America Ben DiZoglio America, must you bombard me with your attitude? This idealism is too much. I am overwhelmed. Your inaction is devastating. Everyday more people are obliterated. My ideas are not for sale. I am for sale. America, Why must I whore myself? I simply wish to exist In peace. I’m taking back my life from The unwavering masses who want me to blend in Or become a monster and make their plastic lives seem sane. America, why do you bask and boast Over successes that never last? Your failures echo In my heart of mold. Bacteria devours your refusal Of equal rights for your out of the closet citizens. When will you be worthy of the millions whose love does not surrender To your Occasional Christian ethics? I won’t ask, America, Because I know you won’t tell. My green, rotting heart feasts upon the maniacal way You stare at the followers of Islam. It must be the religion Driving them to madness. Some evil cult. It couldn’t be desperation, Hunger, poverty, religious persecution, Or a government that ignores them. Could these minor Restraints really warrant violence? America you were once a terrorist Rampaging against these same wicked crimes, have you forgotten? Your selfishness is a disaster America. Once you stood Tall and proud. You revolted against foreign rule Only to then incarcerate your own villages in Africa. As a child light pierced my eyes And gave me strength. Now disgrace is all I feel. Your carelessness knows no end. The spread of fake democracy, And American neo-Imperi-coloni-alism painted into the mural Of radiating freedom, life, liberty, and the pursuit Of capitalism. dizoglio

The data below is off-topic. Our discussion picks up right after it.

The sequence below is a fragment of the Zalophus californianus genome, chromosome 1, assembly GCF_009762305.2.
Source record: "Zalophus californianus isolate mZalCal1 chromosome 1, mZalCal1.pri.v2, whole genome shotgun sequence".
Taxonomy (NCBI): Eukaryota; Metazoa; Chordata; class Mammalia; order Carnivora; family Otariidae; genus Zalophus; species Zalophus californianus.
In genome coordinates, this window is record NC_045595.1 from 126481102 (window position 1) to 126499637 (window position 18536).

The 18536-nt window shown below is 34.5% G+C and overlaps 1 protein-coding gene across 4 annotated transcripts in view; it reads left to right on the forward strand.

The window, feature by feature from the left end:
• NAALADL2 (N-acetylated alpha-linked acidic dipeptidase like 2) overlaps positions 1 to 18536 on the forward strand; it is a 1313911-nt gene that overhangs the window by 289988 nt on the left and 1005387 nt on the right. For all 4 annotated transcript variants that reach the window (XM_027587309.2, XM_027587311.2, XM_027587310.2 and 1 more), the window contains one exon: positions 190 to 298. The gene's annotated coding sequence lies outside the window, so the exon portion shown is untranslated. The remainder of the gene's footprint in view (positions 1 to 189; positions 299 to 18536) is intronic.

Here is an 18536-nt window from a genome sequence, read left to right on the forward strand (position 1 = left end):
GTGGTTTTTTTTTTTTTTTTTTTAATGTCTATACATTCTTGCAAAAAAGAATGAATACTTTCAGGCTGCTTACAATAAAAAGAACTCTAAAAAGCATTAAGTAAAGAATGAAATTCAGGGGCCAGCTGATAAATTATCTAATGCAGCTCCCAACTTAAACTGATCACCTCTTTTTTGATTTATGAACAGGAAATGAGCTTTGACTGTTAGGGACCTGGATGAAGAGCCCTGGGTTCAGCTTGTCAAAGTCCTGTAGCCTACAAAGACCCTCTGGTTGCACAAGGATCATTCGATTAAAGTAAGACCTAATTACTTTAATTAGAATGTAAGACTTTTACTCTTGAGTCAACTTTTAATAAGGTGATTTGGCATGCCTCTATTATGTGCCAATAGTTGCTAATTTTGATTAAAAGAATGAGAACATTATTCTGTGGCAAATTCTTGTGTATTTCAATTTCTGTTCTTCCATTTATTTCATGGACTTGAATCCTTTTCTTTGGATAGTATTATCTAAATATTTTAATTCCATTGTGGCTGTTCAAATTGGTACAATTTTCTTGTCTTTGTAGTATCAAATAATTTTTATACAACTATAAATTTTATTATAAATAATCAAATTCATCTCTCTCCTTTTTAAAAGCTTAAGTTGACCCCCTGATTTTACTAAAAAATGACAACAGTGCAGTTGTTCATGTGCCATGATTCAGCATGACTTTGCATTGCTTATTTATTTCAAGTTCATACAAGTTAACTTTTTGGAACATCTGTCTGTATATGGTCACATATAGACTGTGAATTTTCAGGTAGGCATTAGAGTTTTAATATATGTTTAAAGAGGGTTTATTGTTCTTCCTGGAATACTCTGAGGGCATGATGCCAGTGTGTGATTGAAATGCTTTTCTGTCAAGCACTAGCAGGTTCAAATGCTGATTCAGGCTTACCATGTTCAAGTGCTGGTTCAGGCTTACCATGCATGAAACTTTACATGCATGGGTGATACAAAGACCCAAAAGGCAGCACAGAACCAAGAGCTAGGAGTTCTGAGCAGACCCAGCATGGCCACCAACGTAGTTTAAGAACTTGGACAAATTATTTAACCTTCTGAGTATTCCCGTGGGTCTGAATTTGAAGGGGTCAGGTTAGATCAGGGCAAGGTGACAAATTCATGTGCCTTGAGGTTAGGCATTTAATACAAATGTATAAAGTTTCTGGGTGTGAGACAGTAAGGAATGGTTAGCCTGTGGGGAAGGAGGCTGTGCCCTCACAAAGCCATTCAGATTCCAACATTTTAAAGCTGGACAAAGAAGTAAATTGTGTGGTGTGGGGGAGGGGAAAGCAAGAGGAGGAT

Centripetal Korean lives, Afghan lives, Vietnamese lives, even American lives All disposable to defeat them reds. As if destroying One nation you labeled as red was not enough. America, do you still have goals? Must I destroy All that I love to free myself from your grip or Should I simply give up? Like the brilliant sun Which rises expecting nothing I will continue to trudge Painfully through your quicksand floor that tries to swallow me.
The Boy Rolls Down the Hill Nate Graziano Drunk for the first time on Booneâ€™s Farm wine, the boy pukes in the backyard at the party. He pukes on the shoes of a football star with biceps like kegs. The football star shoves the boy to the ground and kicks his ribs until the boy starts to scream. Meanwhile, the blonde girl, who the boy wants to impress, watches and winces. At the top of a small hill, the boy lifts himself to his hands and his knees. Seeing the boy teed up, the football star kicks him one last time, and the boy starts to roll. He tastes the grass as the night skyâ€”a strobe light flashes in front of him. The boy rolls and rolls until the man hits the fence sixteen years later.